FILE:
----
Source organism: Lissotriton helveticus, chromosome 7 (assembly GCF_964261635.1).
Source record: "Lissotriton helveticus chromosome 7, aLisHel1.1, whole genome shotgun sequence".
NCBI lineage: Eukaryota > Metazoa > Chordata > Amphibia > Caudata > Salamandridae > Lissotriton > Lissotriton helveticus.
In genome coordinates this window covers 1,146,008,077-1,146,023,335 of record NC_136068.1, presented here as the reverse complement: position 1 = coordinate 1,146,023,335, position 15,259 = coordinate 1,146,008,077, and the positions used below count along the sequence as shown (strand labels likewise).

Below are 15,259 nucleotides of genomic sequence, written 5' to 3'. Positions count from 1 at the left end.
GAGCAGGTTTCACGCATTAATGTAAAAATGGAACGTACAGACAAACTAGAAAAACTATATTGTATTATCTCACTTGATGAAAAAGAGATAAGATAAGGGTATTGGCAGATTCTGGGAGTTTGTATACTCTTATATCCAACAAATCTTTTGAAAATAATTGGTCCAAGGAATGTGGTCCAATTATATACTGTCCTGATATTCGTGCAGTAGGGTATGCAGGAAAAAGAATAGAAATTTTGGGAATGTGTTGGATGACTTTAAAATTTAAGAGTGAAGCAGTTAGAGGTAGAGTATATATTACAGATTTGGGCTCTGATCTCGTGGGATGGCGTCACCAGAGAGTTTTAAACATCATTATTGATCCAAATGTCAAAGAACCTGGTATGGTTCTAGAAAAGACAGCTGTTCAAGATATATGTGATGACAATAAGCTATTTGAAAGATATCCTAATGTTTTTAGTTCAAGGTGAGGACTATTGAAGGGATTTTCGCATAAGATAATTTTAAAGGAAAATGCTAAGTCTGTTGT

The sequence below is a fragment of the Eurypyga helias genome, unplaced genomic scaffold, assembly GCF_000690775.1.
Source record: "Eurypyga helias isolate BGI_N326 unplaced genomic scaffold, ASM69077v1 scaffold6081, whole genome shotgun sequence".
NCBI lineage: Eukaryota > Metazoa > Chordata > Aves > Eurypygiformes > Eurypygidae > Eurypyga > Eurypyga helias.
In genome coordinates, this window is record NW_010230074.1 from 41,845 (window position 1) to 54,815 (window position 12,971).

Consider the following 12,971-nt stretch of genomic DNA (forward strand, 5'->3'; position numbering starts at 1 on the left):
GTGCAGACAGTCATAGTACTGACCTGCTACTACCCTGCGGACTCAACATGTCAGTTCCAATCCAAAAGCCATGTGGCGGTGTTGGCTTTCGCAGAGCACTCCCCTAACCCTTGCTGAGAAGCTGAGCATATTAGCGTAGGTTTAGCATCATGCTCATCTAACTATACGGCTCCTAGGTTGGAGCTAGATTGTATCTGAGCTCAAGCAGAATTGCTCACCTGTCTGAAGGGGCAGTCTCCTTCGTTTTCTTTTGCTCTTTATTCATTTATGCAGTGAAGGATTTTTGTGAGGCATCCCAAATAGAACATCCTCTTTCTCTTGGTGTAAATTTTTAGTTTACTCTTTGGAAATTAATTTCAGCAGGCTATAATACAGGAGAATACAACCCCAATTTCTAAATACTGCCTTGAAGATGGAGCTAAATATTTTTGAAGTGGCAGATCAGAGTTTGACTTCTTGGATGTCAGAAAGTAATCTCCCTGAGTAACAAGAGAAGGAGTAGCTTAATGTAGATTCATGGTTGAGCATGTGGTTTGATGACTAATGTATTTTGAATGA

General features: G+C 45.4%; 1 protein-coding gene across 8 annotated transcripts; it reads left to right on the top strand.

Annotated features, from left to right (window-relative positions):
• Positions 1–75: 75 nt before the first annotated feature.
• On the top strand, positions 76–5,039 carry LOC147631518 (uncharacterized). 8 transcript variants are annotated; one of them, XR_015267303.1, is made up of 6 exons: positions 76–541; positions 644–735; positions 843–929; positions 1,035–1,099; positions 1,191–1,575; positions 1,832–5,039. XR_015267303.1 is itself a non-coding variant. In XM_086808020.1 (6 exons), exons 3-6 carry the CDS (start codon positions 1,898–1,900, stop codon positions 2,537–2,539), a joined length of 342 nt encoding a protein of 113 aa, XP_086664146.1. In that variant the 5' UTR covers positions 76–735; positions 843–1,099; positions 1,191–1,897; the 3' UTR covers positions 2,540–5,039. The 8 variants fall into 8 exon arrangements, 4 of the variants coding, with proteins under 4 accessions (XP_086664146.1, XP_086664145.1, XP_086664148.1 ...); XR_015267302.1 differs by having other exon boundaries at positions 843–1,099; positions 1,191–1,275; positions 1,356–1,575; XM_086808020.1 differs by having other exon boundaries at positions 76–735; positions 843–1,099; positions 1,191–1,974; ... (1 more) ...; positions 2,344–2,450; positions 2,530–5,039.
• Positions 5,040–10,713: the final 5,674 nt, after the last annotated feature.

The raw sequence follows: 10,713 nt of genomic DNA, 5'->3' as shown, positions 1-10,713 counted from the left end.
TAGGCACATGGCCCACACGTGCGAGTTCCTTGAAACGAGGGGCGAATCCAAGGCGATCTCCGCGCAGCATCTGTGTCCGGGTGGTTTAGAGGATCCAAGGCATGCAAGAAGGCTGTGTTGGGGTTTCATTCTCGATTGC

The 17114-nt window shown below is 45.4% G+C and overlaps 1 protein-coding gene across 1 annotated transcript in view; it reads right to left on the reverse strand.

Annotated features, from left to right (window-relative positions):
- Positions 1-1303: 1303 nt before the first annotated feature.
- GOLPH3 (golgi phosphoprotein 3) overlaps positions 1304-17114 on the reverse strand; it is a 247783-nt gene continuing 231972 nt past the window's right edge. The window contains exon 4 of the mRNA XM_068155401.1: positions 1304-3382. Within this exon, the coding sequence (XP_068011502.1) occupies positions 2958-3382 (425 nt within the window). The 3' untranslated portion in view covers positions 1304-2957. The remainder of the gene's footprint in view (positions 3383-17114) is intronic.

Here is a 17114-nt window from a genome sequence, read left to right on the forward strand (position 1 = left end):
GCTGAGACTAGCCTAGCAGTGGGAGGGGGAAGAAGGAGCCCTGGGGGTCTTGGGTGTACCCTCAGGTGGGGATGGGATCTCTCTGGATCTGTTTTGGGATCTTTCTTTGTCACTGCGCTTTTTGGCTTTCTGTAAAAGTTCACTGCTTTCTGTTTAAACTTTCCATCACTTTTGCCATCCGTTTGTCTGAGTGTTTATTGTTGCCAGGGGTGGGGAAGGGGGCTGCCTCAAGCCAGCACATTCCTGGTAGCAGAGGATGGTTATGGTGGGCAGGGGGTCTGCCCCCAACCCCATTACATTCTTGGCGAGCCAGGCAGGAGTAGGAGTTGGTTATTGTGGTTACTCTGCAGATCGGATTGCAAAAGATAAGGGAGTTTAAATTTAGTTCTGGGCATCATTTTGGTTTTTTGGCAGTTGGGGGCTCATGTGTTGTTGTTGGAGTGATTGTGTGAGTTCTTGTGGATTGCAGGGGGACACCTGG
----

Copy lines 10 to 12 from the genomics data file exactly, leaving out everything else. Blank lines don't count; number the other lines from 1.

In genome coordinates, this window is record NW_010230074.1 from 41,845 (window position 1) to 54,815 (window position 12,971).

Consider the following 12,971-nt stretch of genomic DNA (forward strand, 5'->3'; position numbering starts at 1 on the left):
GTGCAGACAGTCATAGTACTGACCTGCTACTACCCTGCGGACTCAACATGTCAGTTCCAATCCAAAAGCCATGTGGCGGTGTTGGCTTTCGCAGAGCACTCCCCTAACCCTTGCTGAGAAGCTGAGCATATTAGCGTAGGTTTAGCATCATGCTCATCTAACTATACGGCTCCTAGGTTGGAGCTAGATTGTATCTGAGCTCAAGCAGAATTGCTCACCTGTCTGAAGGGGCAGTCTCCTTCGTTTTCTTTTGCTCTTTATTCATTTATGCAGTGAAGGATTTTTGTGAGGCATCCCAAATAGAACATCCTCTTTCTCTTGGTGTAAATTTTTAGTTTACTCTTTGGAAATTAATTTCAGCAGGCTATAATACAGGAGAATACAACCCCAATTTCTAAATACTGCCTTGAAGATGGAGCTAAATATTTTTGAAGTGGCAGATCAGAGTTTGACTTCTTGGATGTCAGAAAGTAATCTCCCTGAGTAACAAGAGAAGGAGTAGCTTAATGTAGATTCATGGTTGAGCATGTGGTTTGATGACTAATGTATTTTGAATGA